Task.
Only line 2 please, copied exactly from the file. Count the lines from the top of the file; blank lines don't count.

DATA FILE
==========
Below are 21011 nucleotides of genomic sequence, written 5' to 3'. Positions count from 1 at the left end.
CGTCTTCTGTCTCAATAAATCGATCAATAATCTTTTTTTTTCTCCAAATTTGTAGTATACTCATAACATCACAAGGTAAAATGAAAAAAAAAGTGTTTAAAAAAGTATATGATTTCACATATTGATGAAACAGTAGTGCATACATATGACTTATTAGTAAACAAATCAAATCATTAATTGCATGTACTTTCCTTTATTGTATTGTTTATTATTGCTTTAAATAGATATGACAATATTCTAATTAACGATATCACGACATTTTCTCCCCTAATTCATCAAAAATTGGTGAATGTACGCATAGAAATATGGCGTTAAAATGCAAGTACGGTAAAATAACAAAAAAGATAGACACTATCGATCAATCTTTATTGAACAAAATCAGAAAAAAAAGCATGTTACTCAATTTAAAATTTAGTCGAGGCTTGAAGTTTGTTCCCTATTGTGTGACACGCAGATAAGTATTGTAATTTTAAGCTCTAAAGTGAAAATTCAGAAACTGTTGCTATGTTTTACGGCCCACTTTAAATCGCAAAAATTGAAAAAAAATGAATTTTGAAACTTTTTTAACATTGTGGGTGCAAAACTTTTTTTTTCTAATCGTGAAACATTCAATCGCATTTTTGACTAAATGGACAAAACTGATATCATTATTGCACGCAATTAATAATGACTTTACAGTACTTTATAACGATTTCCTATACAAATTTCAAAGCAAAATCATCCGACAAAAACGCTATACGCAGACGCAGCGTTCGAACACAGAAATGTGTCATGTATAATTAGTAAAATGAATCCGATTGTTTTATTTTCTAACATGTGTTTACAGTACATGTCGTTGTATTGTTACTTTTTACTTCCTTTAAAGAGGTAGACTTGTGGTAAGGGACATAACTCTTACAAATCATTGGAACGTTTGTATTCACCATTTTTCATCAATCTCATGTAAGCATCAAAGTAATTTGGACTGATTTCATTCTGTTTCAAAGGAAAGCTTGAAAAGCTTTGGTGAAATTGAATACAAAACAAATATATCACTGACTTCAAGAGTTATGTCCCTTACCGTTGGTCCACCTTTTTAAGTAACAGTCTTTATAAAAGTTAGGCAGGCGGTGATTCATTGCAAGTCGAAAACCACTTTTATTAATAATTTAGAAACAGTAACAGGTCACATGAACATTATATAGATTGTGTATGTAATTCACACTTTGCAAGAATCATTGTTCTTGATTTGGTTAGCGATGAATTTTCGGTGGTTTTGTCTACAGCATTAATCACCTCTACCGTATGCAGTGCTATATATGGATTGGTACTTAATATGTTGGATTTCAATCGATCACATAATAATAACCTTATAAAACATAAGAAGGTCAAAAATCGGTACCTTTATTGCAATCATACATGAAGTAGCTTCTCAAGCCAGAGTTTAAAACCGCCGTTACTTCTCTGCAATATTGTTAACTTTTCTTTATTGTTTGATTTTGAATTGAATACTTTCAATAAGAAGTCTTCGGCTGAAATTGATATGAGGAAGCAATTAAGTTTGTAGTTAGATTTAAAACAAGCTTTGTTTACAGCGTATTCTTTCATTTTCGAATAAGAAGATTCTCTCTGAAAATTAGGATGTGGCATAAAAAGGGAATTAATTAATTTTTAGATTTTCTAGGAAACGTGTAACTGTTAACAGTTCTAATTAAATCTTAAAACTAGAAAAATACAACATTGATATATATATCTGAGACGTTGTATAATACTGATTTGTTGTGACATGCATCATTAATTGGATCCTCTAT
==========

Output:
CGTCTTCTGTCTCAATAAATCGATCAATAATCTTTTTTTTTCTCCAAATTTGTAGTATACTCATAACATCACAAGGTAAAATGAAAAAAAAAGTGTTTAAAAAAGTATATGATTTCACATATTGATGAAACAGTAGTGCATACATATGACTTATTAGTAAACAAATCAAATCATTAATTGCATGTACTTTCCTTTATTGTATTGTTTATTATTGCTTTAAATAGATATGACAATATTCTAATTAACGATATCACGACATTTTCTCCCCTAATTCATCAAAAATTGGTGAATGTACGCATAGAAATATGGCGTTAAAATGCAAGTACGGTAAAATAACAAAAAAGATAGACACTATCGATCAATCTTTATTGAACAAAATCAGAAAAAAAAGCATGTTACTCAATTTAAAATTTAGTCGAGGCTTGAAGTTTGTTCCCTATTGTGTGACACGCAGATAAGTATTGTAATTTTAAGCTCTAAAGTGAAAATTCAGAAACTGTTGCTATGTTTTACGGCCCACTTTAAATCGCAAAAATTGAAAAAAAATGAATTTTGAAACTTTTTTAACATTGTGGGTGCAAAACTTTTTTTTTCTAATCGTGAAACATTCAATCGCATTTTTGACTAAATGGACAAAACTGATATCATTATTGCACGCAATTAATAATGACTTTACAGTACTTTATAACGATTTCCTATACAAATTTCAAAGCAAAATCATCCGACAAAAACGCTATACGCAGACGCAGCGTTCGAACACAGAAATGTGTCATGTATAATTAGTAAAATGAATCCGATTGTTTTATTTTCTAACATGTGTTTACAGTACATGTCGTTGTATTGTTACTTTTTACTTCCTTTAAAGAGGTAGACTTGTGGTAAGGGACATAACTCTTACAAATCATTGGAACGTTTGTATTCACCATTTTTCATCAATCTCATGTAAGCATCAAAGTAATTTGGACTGATTTCATTCTGTTTCAAAGGAAAGCTTGAAAAGCTTTGGTGAAATTGAATACAAAACAAATATATCACTGACTTCAAGAGTTATGTCCCTTACCGTTGGTCCACCTTTTTAAGTAACAGTCTTTATAAAAGTTAGGCAGGCGGTGATTCATTGCAAGTCGAAAACCACTTTTATTAATAATTTAGAAACAGTAACAGGTCACATGAACATTATATAGATTGTGTATGTAATTCACACTTTGCAAGAATCATTGTTCTTGATTTGGTTAGCGATGAATTTTCGGTGGTTTTGTCTACAGCATTAATCACCTCTACCGTATGCAGTGCTATATATGGATTGGTACTTAATATGTTGGATTTCAATCGATCACATAATAATAACCTTATAAAACATAAGAAGGTCAAAAATCGGTACCTTTATTGCAATCATACATGAAGTAGCTTCTCAAGCCAGAGTTTAAAACCGCCGTTACTTCTCTGCAATATTGTTAACTTTTCTTTATTGTTTGATTTTGAATTGAATACTTTCAATAAGAAGTCTTCGGCTGAAATTGATATGAGGAAGCAATTAAGTTTGTAGTTAGATTTAAAACAAGCTTTGTTTACAGCGTATTCTTTCATTTTCGAATAAGAAGATTCTCTCTGAAAATTAGGATGTGGCATAAAAAGGGAATTAATTAATTTTTAGATTTTCTAGGAAACGTGTAACTGTTAACAGTTCTAATTAAATCTTAAAACTAGAAAAATACAACATTGATATATATATCTGAGACGTTGTATAATACTGATTTGTTGTGACATGCATCATTAATTGGATCCTCTAT